In its decision in the Atenco case, the Commission found that sexual torture is consistently and routinely used in Mexico. It also found that the women had been arbitrarily and illegally detained. Some of the women had been raped and the others had endured severe acts of sexual, physical, and psychological violence. Recalling the case of Ana Beatriz and Celia Gonzalez Perez v Mexico, the Commission found that rape committed by public officials amounts to a form of torture. The Commission also found that Mexico did not act with due diligence in investigating these actions and found that the State violated the women’s family members’ physical and moral integrity. The Commission also considered that Mexico had sought to downplay and hide the actions of its public officials painting a damning picture of the current President.
The Commission recommended, inter alia, that Mexico should conduct investigations with due diligence; punish the principal perpetrators of the crimes and those within the chain of command; investigate possible cases of concealment; and take administrative, disciplinary, and/or criminal action against state agents or employees responsible for denying the victims’ justice. Mexico admitted responsibility over some of the violations; yet failed to comply with the recommendations issued. In response, the Commission determined that it is necessary for the Court to review this case.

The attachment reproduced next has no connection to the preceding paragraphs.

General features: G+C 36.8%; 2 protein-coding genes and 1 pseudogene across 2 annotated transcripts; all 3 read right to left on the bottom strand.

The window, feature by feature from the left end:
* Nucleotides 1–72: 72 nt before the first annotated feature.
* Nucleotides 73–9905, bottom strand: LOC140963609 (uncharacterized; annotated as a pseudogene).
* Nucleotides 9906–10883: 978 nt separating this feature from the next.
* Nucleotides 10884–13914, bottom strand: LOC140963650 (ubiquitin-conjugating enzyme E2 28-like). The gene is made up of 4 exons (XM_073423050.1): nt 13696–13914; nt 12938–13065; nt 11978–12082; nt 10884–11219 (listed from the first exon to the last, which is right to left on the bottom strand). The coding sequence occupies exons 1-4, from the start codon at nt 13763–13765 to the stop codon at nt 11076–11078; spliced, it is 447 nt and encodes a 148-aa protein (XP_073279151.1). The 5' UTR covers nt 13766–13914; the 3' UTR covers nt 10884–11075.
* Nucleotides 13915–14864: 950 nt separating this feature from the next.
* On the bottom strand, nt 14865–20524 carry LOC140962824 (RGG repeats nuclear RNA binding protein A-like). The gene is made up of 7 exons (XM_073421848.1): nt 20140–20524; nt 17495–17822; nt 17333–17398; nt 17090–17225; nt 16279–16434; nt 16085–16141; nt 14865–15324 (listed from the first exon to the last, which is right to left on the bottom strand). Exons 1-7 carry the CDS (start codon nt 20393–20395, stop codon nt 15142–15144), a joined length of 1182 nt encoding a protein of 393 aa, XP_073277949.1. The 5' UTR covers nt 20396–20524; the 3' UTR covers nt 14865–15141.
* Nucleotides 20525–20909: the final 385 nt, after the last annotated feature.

Unfortunately, this is not an isolated case of the use of gendered torture in Mexico. An investigation carried out by Amnesty International found that sexual violence used as a form of torture has become a routine part of interrogations in Mexico (72% of women reported sexual violence during arrest or in the hours that followed). As a result, during the last decade and under the initiative of the eleven petitioners, women have joined the campaign, “Breaking the silence”. The campaign aims to create a network of victims of sexual violence perpetrated by state actors to share their experiences and raise awareness. There have also been a number of events internationally in solidarity with the women, which aim to ensure that these acts are not forgotten.
The Atenco case presents the Court with yet another opportunity to strengthen its jurisprudence on violence against women and to provide the women with the recognition for which they have fought so hard. This case is one of four cases to be communicated to the Court with two of these cases relating to violence against women and girls. These cases illustrate the difficulties that lawyers and complainants face in implementing international standards on violence against women at the domestic level. But it also demonstrates the resilience and strength of the women who continue to fight for justice and the importance of the Inter-American Court in developing a transformative jurisprudence which obligates States to eradicate these practices.
This is part of a series of posts focusing on cases in the Inter-American System involving violations of fundamental rights and State responsibility for violence against women and girls. This is particularly important in the context of the current debates on femicide and the ways in which we can best combat violence against women and girls. The UN Special Rapporteur on Violence against Women, its causes and consequences, Dubravka Šimonovic has urged all States to focus on prevention of gender related killings of women, and has launched a ‘Femicide Watch’ to be published on each 25 November – the International Day for the Elimination of Violence against Women.
The views, thoughts and opinions expressed in this blog post are those of the author(s) only, and do not reflect LSE’s or those of the LSE Centre for Women, Peace and Security.